Offering & Taking Up Free Trials
A service, unlike goods, is intangible. You can't feel it and you can't touch it. So is offering a free trial for your service a good idea? And when should you take one up if offered?
Offering A Free Trial
I've offered a free trial for my telephone answering service for years. Sometimes one week, sometimes two. Sometimes a whole month.
Why? Because sometimes the only way you can convince a potential customer that you're offering a quality service is to let them try it out for free.
You know you're good at what you do but sadly some of your competitors might not be, and unless you're well established with an impeccable reputation then there may be no other way of demonstrating your competence.
But does the fact it's FREE devalue your service? Somebody said to me the other day that the only businesses who make money out of loss leaders are supermarkets.
It's also open to abuse by those who never have any intention of paying for your services. I've had several of those. In my industry it might be case of a business that suddenly finds they've got no staff in the office for a few days but they still need somebody to answer the phone. I've even had fraudsters using a free trial to hide behind my service in order to engage in their criminal activity. One gang used my telephone answering service to convince PC World and Currys that they had a legitimate business so they could order thousands of pounds worth of laptops to sell on. I ended up being interviewed by the City of London Fraud Squad as a result.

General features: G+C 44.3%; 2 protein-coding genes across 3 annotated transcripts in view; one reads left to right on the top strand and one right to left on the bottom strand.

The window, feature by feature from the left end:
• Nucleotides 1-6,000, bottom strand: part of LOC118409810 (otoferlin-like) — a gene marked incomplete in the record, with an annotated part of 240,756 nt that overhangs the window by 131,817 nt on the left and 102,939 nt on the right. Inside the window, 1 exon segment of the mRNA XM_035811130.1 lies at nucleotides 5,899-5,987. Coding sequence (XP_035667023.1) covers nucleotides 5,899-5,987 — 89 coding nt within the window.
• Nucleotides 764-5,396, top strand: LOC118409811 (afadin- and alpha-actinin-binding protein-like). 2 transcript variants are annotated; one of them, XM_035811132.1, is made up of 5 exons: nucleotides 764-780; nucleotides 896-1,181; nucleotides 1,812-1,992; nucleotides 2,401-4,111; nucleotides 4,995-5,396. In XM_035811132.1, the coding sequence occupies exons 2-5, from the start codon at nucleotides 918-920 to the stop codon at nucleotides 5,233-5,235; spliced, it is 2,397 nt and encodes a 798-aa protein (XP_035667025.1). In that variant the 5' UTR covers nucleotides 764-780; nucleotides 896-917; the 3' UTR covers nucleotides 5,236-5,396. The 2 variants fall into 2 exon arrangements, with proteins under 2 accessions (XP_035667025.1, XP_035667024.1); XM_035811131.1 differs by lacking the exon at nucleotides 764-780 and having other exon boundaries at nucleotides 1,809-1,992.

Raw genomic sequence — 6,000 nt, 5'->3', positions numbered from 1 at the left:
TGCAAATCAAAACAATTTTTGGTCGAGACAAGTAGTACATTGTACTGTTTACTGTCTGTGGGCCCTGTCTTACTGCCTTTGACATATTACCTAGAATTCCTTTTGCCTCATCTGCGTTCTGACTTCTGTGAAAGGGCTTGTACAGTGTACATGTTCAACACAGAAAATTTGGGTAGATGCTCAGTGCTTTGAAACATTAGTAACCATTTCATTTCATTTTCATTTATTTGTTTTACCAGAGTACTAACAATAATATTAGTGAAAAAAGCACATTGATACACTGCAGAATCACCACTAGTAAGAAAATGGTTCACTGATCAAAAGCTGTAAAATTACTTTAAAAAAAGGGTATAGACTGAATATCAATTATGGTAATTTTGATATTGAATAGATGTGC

However, I still believe in taking people at face value and giving people the benefit of the doubt. After all, I want more customers and most of my competitors also offer free trials. My industry is relatively new and many people don't know how it works.
But most importantly, 90 per cent of those who actually divert their calls to us and take up a free trial become customers.
What about if you're offered a free trial? Surely, if it's free then it means the potential supplier hasn't got many customers, which some say is never a good sign. Or if you aren't actually paying anything then perhaps the service might be sub-standard.